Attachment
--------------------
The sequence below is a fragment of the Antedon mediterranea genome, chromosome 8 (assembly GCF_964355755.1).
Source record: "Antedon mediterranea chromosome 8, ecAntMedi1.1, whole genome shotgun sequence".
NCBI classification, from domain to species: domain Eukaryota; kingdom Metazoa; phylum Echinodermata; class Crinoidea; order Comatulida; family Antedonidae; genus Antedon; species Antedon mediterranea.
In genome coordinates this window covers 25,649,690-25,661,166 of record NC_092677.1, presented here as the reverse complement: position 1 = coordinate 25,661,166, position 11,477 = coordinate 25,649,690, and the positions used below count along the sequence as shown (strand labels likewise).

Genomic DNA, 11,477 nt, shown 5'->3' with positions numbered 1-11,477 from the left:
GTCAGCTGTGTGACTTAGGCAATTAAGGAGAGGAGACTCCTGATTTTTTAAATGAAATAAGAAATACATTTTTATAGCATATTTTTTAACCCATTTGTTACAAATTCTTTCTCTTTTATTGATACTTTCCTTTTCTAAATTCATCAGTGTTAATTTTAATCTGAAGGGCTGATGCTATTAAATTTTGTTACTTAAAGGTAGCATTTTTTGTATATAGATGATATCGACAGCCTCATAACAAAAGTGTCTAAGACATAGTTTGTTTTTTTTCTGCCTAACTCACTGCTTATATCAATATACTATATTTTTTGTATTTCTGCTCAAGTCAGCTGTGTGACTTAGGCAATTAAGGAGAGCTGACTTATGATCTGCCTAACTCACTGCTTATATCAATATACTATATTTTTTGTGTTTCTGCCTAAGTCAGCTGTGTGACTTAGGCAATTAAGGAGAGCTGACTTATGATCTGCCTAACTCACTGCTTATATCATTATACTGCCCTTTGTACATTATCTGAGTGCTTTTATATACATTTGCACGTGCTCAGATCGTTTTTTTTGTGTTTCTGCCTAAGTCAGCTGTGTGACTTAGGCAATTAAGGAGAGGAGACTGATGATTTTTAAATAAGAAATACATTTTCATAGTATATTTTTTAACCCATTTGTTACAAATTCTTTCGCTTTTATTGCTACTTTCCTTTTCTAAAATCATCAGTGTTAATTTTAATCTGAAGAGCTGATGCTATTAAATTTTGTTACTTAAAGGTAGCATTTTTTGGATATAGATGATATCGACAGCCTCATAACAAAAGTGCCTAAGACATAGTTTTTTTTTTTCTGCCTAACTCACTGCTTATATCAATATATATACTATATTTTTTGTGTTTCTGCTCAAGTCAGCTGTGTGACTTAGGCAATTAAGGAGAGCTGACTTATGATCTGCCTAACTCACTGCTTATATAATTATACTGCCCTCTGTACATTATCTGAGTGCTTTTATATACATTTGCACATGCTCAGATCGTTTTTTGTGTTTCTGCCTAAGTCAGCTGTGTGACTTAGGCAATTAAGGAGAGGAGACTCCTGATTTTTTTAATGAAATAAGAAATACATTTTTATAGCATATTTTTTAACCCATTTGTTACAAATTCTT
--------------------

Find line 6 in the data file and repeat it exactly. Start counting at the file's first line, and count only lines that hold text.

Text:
GTCAGCTGTGTGACTTAGGCAATTAAGGAGAGGAGACTCCTGATTTTTTAAATGAAATAAGAAATACATTTTTATAGCATATTTTTTAACCCATTTGTTACAAATTCTTTCTCTTTTATTGATACTTTCCTTTTCTAAATTCATCAGTGTTAATTTTAATCTGAAGGGCTGATGCTATTAAATTTTGTTACTTAAAGGTAGCATTTTTTGTATATAGATGATATCGACAGCCTCATAACAAAAGTGTCTAAGACATAGTTTGTTTTTTTTCTGCCTAACTCACTGCTTATATCAATATACTATATTTTTTGTATTTCTGCTCAAGTCAGCTGTGTGACTTAGGCAATTAAGGAGAGCTGACTTATGATCTGCCTAACTCACTGCTTATATCAATATACTATATTTTTTGTGTTTCTGCCTAAGTCAGCTGTGTGACTTAGGCAATTAAGGAGAGCTGACTTATGATCTGCCTAACTCACTGCTTATATCATTATACTGCCCTTTGTACATTATCTGAGTGCTTTTATATACATTTGCACGTGCTCAGATCGTTTTTTTTGTGTTTCTGCCTAAGTCAGCTGTGTGACTTAGGCAATTAAGGAGAGGAGACTGATGATTTTTAAATAAGAAATACATTTTCATAGTATATTTTTTAACCCATTTGTTACAAATTCTTTCGCTTTTATTGCTACTTTCCTTTTCTAAAATCATCAGTGTTAATTTTAATCTGAAGAGCTGATGCTATTAAATTTTGTTACTTAAAGGTAGCATTTTTTGGATATAGATGATATCGACAGCCTCATAACAAAAGTGCCTAAGACATAGTTTTTTTTTTTCTGCCTAACTCACTGCTTATATCAATATATATACTATATTTTTTGTGTTTCTGCTCAAGTCAGCTGTGTGACTTAGGCAATTAAGGAGAGCTGACTTATGATCTGCCTAACTCACTGCTTATATAATTATACTGCCCTCTGTACATTATCTGAGTGCTTTTATATACATTTGCACATGCTCAGATCGTTTTTTGTGTTTCTGCCTAAGTCAGCTGTGTGACTTAGGCAATTAAGGAGAGGAGACTCCTGATTTTTTTAATGAAATAAGAAATACATTTTTATAGCATATTTTTTAACCCATTTGTTACAAATTCTT